TOPEKA — A divided Kansas Supreme Court struck down the state's death penalty.
Read the court ruling
Associated Press story
Past death penalty stories
Amnesty International guide to Kansas' death penalty
The 4-3 decision vacates all seven death penalty convictions in the Kansas judicial system.
Atty. Gen. Phill Kline criticized the ruling and said he would appeal it to the U.S. Supreme Court.
If the decision is allowed to stand it woud be "thwarting the administration of justice, setting aside legislative intent and wreaking emotional havoc on surviving family members," Kline said.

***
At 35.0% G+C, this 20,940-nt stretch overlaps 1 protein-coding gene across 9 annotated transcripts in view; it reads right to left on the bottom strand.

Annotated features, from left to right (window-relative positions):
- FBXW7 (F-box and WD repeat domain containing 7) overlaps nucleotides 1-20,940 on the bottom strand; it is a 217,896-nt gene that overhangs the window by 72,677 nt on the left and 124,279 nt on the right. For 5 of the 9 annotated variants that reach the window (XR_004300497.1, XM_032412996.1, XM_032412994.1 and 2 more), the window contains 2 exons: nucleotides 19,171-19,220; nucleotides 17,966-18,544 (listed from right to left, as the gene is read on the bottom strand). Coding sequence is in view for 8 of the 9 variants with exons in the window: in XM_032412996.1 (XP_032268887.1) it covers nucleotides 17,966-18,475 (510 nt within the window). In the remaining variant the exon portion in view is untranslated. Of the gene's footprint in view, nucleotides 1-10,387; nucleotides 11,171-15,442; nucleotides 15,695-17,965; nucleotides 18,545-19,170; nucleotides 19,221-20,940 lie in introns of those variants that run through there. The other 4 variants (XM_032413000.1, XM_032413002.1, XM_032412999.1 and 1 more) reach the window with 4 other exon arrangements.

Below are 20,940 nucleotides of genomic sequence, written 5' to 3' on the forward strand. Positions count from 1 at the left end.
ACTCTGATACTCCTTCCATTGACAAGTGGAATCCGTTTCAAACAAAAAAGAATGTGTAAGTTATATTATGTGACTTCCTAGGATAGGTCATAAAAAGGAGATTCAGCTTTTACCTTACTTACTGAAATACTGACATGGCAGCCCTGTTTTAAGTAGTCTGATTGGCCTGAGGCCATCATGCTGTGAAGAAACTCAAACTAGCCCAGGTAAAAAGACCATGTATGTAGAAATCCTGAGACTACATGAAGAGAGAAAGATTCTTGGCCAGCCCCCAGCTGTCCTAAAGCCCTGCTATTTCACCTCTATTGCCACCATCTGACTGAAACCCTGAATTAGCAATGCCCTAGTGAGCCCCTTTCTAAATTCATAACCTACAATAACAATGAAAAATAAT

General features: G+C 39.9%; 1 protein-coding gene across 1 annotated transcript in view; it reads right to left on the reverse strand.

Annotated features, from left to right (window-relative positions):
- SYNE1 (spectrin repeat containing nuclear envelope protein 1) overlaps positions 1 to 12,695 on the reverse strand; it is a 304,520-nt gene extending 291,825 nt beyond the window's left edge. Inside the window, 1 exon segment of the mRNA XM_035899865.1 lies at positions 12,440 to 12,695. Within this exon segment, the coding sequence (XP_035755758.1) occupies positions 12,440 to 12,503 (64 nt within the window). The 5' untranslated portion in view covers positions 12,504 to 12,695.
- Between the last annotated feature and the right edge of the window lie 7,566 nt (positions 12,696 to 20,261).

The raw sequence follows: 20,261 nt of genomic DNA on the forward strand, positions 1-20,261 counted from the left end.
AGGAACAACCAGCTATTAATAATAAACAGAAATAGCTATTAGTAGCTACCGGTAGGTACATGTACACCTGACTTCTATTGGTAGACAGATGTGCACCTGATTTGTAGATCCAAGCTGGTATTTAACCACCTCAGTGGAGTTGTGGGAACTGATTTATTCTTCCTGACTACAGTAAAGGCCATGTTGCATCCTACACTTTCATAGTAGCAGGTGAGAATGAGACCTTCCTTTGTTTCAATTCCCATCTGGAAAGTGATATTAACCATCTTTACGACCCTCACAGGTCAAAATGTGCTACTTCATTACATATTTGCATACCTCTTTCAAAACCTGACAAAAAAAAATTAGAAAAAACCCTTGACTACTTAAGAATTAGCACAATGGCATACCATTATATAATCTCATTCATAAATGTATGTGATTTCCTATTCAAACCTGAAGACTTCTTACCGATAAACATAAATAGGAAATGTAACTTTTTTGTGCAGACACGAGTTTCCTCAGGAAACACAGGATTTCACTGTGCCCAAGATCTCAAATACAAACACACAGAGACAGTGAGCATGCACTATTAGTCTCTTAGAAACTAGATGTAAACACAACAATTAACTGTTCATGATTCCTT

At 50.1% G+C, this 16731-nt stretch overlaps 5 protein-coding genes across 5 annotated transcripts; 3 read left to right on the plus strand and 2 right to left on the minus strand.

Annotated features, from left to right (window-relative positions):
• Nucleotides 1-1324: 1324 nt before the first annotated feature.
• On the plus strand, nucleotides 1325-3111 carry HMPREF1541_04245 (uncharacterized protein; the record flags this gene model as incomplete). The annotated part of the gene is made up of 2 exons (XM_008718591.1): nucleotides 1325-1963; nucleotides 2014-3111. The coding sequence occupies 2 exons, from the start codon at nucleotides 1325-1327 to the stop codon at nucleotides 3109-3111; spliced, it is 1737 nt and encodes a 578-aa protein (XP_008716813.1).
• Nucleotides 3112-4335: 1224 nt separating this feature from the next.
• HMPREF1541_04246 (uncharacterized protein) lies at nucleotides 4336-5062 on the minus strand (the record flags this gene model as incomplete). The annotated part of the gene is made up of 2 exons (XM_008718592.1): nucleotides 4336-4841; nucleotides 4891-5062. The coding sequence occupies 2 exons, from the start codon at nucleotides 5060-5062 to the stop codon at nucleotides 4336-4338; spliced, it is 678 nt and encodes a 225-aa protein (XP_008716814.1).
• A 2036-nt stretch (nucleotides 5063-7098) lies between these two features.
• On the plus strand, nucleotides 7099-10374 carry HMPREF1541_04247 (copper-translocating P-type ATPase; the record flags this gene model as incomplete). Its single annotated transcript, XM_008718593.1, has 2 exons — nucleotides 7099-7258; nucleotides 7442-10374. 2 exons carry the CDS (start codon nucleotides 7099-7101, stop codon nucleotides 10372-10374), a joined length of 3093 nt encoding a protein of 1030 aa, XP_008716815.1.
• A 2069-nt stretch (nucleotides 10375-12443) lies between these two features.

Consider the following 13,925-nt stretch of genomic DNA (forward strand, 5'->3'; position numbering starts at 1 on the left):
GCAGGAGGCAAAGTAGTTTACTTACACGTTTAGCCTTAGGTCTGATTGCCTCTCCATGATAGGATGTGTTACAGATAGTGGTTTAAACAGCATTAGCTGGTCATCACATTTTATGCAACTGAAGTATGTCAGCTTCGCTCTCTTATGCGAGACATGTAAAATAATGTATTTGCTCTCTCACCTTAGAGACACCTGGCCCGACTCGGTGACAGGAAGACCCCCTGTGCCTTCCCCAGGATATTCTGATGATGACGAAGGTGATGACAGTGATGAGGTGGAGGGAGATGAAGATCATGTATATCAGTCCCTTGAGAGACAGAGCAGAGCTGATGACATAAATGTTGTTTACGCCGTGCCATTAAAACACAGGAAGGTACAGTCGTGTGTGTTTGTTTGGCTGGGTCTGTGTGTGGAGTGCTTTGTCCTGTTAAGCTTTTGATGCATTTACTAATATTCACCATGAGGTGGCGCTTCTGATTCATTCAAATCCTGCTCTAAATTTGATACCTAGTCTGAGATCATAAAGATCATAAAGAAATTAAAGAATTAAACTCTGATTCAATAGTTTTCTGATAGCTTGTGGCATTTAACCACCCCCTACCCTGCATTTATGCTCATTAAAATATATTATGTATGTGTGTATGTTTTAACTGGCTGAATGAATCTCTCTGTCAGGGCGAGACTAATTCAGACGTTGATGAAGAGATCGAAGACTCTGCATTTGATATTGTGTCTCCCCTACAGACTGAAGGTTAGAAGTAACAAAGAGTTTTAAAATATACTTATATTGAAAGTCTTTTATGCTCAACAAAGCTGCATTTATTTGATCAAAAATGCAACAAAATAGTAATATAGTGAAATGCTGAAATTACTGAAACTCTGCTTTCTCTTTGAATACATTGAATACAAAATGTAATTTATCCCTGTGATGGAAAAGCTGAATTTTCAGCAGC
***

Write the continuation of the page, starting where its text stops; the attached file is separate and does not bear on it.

The court ruled unconstitutional the part of the death penalty that instructs a jury on weighing aggravating factors of the crime against the background of the defendant, which may have affected that person's judgment.
Essentially, the law says that if a jury decides the aggravating factors and mitigating factors are the same in weight, the defendant gets the death penalty. It's referred to as "a tie goes to the state."